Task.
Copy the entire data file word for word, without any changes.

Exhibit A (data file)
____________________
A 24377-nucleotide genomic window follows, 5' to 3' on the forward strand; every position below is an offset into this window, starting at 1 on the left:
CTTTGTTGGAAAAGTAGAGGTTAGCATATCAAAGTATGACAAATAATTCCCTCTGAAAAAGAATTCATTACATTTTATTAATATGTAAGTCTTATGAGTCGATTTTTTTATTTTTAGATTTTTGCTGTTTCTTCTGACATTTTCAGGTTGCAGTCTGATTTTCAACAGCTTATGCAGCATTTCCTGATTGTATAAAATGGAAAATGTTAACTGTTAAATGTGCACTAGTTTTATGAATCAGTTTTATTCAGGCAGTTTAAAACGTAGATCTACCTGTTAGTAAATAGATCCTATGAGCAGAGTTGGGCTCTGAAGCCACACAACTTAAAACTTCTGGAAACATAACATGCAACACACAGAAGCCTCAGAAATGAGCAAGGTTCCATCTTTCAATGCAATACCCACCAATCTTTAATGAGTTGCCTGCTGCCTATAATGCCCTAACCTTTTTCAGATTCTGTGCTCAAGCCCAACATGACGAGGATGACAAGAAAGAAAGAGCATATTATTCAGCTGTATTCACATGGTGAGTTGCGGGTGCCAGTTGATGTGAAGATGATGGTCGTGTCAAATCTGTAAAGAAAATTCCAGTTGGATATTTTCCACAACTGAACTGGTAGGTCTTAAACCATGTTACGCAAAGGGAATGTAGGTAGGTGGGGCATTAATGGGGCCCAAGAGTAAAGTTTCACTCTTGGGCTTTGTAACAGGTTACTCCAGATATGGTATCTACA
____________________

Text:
A 24377-nucleotide genomic window follows, 5' to 3' on the forward strand; every position below is an offset into this window, starting at 1 on the left:
CTTTGTTGGAAAAGTAGAGGTTAGCATATCAAAGTATGACAAATAATTCCCTCTGAAAAAGAATTCATTACATTTTATTAATATGTAAGTCTTATGAGTCGATTTTTTTATTTTTAGATTTTTGCTGTTTCTTCTGACATTTTCAGGTTGCAGTCTGATTTTCAACAGCTTATGCAGCATTTCCTGATTGTATAAAATGGAAAATGTTAACTGTTAAATGTGCACTAGTTTTATGAATCAGTTTTATTCAGGCAGTTTAAAACGTAGATCTACCTGTTAGTAAATAGATCCTATGAGCAGAGTTGGGCTCTGAAGCCACACAACTTAAAACTTCTGGAAACATAACATGCAACACACAGAAGCCTCAGAAATGAGCAAGGTTCCATCTTTCAATGCAATACCCACCAATCTTTAATGAGTTGCCTGCTGCCTATAATGCCCTAACCTTTTTCAGATTCTGTGCTCAAGCCCAACATGACGAGGATGACAAGAAAGAAAGAGCATATTATTCAGCTGTATTCACATGGTGAGTTGCGGGTGCCAGTTGATGTGAAGATGATGGTCGTGTCAAATCTGTAAAGAAAATTCCAGTTGGATATTTTCCACAACTGAACTGGTAGGTCTTAAACCATGTTACGCAAAGGGAATGTAGGTAGGTGGGGCATTAATGGGGCCCAAGAGTAAAGTTTCACTCTTGGGCTTTGTAACAGGTTACTCCAGATATGGTATCTACA